Derby Day Horse Label
Horse Labeling Activity by Babbling Abby

Derby Days! Horses! (by Dabbling Amy)

Isn’t this labeling activity just adorable? The Kentucky Derby is this Saturday, May 5, so this post is a little too late to capture the timeliness of the event. But you can use Amy’s unit anytime, really, because who doesn’t like horses? The activity is designed for first graders and pushes students to flex their research and artistic skills.

 

Not sure if something is protected by copyright? Consult this handy slider tool created by Michael Brewer and the American Library Association Office for Information Technology Policy (via Darin Johnston and Kathy Kaldenberg).

 

Lastly, Happy Star Wars Day! May the Fourth be with you – and while you’re at it, battle it out with some sheep jedi. Have a great weekend 🙂

Team building activities for middle to high school students

There was this one chapter in Tuesdays with Morrie that struck a chord with me. It was mainly this test that was described to measure trust. A simple test where one person stands up on a higher ground, for example on a table, facing away from the crowd and letting oneself fall backwards trusting the friends behind to catch the person before they fall. Letting students experience firsthand the importance of being a team player in such activities makes them personally appreciate the value of trust.

Now we’re not encouraging that you try the same activity, because honestly, it can be a little dangerous, but we did look around for some team building activities or games that you can put into action with your group of middle school students. You can try these whether you’re on a camping trip or even during your next Physical Ed. lesson:

1. The Toxic River – This is a group activity. Get everyone to group up at one side of a space – a hall or a field would be fine. Measure a strip of 5 feet next to your line of students and name it “the toxic river”.

The objective is to get the whole group to cross the river as fast as they can – you can set a time period based on the number of students in the group. The catch is that they are not allowed to cross the river without wearing a pair of magic boots. Each person can only wear the pair of boots once and the boots can’t be tossed over the river once a person has crossed over. If they do step on the toxic river without the magic boots, the whole team must start all over again. Hint : Carrying people over is the key. To avoid the same person having to carry the group, you can set a rule that no single person may cross the river more than 2 times.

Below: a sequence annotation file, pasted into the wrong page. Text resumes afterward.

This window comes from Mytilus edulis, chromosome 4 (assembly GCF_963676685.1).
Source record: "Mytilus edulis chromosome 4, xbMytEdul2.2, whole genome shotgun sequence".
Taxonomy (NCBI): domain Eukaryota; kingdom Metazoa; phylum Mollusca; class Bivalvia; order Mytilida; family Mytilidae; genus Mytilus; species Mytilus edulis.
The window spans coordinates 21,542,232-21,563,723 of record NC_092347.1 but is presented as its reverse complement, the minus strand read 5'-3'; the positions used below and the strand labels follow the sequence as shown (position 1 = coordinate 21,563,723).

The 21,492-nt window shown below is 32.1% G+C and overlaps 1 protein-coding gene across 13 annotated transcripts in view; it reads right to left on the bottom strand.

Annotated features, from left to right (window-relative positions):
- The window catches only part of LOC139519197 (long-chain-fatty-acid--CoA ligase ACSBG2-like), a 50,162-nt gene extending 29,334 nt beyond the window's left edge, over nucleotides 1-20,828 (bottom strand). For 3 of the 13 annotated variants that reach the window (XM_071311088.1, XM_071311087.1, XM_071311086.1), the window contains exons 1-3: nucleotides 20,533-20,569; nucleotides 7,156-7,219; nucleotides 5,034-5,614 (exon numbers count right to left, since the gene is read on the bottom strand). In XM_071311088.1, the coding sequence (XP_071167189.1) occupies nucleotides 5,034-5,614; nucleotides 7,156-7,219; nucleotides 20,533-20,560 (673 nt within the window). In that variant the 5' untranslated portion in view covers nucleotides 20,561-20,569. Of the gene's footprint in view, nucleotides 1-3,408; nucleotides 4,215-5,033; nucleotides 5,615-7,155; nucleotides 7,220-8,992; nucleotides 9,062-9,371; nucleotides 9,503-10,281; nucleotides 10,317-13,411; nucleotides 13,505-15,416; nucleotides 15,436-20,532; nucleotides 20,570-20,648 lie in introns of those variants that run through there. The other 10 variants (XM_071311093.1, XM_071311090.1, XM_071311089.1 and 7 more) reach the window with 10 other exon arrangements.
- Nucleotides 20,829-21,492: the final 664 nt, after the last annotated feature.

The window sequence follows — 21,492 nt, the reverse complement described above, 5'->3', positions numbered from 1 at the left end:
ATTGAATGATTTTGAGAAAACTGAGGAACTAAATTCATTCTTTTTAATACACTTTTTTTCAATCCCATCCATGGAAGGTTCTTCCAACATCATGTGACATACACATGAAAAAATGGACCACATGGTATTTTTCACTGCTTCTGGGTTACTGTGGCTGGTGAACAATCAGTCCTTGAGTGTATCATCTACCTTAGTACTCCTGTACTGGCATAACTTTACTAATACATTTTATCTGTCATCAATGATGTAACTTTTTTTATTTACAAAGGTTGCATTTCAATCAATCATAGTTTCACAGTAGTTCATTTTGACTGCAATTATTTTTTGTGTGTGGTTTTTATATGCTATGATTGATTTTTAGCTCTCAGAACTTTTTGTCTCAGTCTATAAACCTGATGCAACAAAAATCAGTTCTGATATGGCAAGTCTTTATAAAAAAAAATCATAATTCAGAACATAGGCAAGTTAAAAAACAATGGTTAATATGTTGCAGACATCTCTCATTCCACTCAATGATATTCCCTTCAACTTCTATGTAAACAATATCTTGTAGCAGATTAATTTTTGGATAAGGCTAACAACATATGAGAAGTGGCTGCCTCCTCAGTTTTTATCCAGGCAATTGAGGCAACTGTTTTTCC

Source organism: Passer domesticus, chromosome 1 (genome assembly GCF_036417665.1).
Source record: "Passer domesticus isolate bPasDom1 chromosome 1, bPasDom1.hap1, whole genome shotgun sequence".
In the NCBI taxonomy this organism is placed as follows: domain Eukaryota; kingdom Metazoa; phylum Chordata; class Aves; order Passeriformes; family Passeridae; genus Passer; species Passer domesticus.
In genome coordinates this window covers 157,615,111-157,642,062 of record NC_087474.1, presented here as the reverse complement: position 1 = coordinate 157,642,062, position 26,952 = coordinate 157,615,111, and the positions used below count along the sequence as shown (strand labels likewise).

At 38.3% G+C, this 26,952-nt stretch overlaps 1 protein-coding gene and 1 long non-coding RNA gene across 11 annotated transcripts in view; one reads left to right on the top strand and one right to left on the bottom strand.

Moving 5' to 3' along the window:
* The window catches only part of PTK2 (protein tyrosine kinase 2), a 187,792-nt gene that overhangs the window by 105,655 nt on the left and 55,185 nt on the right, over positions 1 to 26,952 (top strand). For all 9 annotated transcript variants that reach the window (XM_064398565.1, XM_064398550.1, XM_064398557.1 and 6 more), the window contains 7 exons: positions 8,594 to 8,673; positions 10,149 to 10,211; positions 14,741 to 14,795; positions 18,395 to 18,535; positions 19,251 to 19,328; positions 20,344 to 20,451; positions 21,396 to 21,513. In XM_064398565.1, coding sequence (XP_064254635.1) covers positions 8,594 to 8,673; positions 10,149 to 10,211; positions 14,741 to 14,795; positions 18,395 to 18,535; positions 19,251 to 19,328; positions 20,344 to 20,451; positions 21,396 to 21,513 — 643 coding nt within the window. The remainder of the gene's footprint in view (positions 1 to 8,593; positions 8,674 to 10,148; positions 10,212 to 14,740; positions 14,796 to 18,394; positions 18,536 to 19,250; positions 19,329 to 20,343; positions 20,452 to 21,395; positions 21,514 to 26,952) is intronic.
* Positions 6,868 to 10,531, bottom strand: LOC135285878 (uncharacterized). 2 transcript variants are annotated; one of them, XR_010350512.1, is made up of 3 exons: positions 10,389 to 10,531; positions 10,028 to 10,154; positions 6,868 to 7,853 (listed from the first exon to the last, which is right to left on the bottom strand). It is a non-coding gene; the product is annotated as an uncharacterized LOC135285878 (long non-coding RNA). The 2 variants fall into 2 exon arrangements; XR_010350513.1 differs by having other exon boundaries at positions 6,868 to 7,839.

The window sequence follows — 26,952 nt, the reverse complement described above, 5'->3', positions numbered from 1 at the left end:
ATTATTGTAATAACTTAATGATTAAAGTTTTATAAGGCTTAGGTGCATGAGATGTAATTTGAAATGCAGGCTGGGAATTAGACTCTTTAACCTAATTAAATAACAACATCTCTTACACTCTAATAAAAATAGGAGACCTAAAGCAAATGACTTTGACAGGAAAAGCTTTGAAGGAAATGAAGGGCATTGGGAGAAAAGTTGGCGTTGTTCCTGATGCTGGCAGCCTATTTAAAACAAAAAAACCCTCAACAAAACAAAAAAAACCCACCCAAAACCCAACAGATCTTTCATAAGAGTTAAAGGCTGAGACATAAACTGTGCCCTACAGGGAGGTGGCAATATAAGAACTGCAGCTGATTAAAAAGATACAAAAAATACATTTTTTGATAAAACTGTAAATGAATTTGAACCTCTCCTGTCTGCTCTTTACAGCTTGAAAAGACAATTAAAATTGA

2. Human Letters – Divide your students into groups of 4 to 5 people. This is a game of speed. The teacher calls out a letter in the alphabet and each group has to quickly form the required letter. They can do this lying on the ground or even while standing. The group that forms the letter fastest wins the game. This game requires students to quickly communicate which part of the letter they’ll be & therefore promotes clear communication as well as clear leaders in the group.

3. Minefield – This is quite an entertaining game and it’s best played in a big field. Form 2 or more teams and get each team to select a single person who will be blindfolded.  Each team then gets an obstacle course through which they need to navigate their blindfolded team-mate through. The objective for each team is to get their team mate to the finish line without stepping on any of the mines. If the blind folded team mate does bump into or step on one, the team has to start all over again. To make this game safe, it’s best to use soft toys and hoops as ‘mines’.

Have fun!